George M. Simmons
Born: 1942, Charleston, South Carolina
- Early education: North Carolina Public School system graduating from Newton Conover High School in 1960
- 1964 B.S. Biology, Appalachian State University, Boone, NC
- 1968 Ph.D. Limnology, Virginia Polytechnic Institute (later Virginia Polytechnic Institute & State University), Blacksburg, VA.
Simmons served as Assistant Professor of Biology at Virginia Commonwealth University (1968-1971). He joined the Biology Department at Virginia Tech in the fall of 1971.
For 34 years Simmons and his students pursued their interests in aquatic ecology/limnology which included lakes in Virginia and other locations as remote as Antarctica. He and his students also studied groundwater discharge into offshore environments of the continental shelf and coastal waters of Chesapeake Bay, VA and Key Largo, FL. More recently, his research focused on non-point sources of fecal coliform bacteria in the Chesapeake Bay. Simmons taught Freshman Biology for nonscience majors for over 30 years at Virginia Tech, as well as, Limnology, Aquatic Ecology, Marine Biology, and Freshman Seminar. He earned numerous teaching awards, including the Sporn Award (1979). He also was a member of the Academy of Teaching Excellence, served as its Chairperson from 1981-82 and was a charter member of the University's Academy of Advising Excellence (2001). In 1992, he received the Excellence in Career Advising Award. Simmons also became a member of the Explorer's Club in 1987 as a result of his Antarctic studies in freshwater lakes. During his career, he served as Assistant Professor of Zoology (1971-1974), Associate Professor of Zoology (1974-1983), Professor (1983-92), and Alumni Distinguished Professor from 1992 until his retirement in 2003. He also served two terms as an Interim Department Head and served as an assistant to three Heads of the Department from 1971-2003. Simmons officially retired in 2003, but he continued to teach and advise students until 2014.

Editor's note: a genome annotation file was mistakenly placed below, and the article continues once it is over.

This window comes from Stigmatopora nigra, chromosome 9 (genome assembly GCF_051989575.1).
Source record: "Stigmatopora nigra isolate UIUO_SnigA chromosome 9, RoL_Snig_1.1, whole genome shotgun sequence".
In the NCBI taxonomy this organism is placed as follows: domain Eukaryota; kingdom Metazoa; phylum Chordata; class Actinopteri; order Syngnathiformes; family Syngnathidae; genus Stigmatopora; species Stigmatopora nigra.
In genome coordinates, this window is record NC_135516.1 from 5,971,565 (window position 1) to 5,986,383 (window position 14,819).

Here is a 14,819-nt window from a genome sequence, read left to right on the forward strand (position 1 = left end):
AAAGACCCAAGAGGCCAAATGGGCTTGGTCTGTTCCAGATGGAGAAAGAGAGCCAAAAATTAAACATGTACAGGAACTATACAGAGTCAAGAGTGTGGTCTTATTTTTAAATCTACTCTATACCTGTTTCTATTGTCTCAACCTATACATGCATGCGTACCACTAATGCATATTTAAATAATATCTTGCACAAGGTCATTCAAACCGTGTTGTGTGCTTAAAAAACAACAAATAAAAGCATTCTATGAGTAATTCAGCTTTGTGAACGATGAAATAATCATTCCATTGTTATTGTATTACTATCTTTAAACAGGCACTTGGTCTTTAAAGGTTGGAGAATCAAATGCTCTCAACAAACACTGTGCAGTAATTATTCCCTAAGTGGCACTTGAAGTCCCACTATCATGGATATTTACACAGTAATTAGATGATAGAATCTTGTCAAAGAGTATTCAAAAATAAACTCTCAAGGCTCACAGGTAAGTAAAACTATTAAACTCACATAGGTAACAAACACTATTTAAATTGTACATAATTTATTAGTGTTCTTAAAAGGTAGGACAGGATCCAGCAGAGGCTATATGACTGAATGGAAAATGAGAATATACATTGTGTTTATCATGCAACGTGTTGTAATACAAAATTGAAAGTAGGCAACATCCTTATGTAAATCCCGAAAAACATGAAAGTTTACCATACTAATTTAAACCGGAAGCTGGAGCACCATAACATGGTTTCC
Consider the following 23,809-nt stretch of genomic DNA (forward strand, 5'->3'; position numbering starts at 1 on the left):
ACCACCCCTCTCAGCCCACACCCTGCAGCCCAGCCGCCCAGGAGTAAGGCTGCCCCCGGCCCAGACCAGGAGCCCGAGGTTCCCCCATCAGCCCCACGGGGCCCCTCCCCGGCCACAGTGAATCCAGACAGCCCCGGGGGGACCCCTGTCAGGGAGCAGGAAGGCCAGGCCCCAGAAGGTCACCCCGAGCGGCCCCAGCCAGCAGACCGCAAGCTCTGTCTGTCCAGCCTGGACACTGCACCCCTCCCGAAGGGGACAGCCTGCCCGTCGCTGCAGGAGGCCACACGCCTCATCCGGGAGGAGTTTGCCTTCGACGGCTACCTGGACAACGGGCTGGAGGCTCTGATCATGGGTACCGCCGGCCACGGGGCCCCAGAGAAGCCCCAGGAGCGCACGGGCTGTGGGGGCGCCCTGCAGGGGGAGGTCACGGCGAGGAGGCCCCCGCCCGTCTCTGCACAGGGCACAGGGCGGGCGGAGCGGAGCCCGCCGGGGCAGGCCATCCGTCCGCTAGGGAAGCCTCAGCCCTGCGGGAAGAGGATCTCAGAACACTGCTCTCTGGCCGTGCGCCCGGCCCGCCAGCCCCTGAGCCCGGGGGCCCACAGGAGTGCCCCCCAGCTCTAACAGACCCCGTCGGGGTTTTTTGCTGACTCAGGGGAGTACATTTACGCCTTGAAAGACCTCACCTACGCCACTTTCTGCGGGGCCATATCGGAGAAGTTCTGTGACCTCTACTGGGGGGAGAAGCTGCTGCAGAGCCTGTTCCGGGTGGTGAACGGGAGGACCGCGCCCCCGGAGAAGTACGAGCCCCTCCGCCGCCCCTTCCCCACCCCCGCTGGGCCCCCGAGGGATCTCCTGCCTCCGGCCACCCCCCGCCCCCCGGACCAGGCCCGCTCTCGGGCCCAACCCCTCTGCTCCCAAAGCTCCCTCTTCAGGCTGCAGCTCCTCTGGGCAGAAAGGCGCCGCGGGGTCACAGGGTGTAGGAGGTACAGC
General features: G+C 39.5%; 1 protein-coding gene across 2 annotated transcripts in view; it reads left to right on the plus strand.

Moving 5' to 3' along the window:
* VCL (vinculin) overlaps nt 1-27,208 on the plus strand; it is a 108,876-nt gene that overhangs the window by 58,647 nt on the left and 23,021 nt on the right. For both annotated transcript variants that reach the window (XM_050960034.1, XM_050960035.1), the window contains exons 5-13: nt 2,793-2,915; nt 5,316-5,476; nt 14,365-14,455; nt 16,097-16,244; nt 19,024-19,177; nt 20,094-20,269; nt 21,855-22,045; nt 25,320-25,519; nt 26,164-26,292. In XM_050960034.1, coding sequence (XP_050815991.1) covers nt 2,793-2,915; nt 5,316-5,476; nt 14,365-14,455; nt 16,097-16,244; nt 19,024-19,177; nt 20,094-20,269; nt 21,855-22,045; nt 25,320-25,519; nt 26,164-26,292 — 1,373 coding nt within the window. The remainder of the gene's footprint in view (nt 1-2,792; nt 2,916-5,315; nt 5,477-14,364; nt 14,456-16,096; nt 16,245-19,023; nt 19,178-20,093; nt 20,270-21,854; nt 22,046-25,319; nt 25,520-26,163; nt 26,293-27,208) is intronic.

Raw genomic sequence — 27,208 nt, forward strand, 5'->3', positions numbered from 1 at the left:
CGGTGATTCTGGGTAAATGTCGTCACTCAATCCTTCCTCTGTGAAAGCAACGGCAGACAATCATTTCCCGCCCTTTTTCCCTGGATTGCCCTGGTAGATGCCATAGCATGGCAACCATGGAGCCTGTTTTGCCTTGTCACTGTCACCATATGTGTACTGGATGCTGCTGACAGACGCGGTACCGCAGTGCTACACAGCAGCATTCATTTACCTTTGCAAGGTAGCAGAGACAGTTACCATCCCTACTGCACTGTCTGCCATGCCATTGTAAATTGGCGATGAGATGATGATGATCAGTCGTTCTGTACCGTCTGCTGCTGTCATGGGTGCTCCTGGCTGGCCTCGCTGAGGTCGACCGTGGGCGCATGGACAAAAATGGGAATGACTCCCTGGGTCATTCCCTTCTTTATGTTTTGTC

In retirement, Simmons maintains his interests in canoeing and outdoor photography.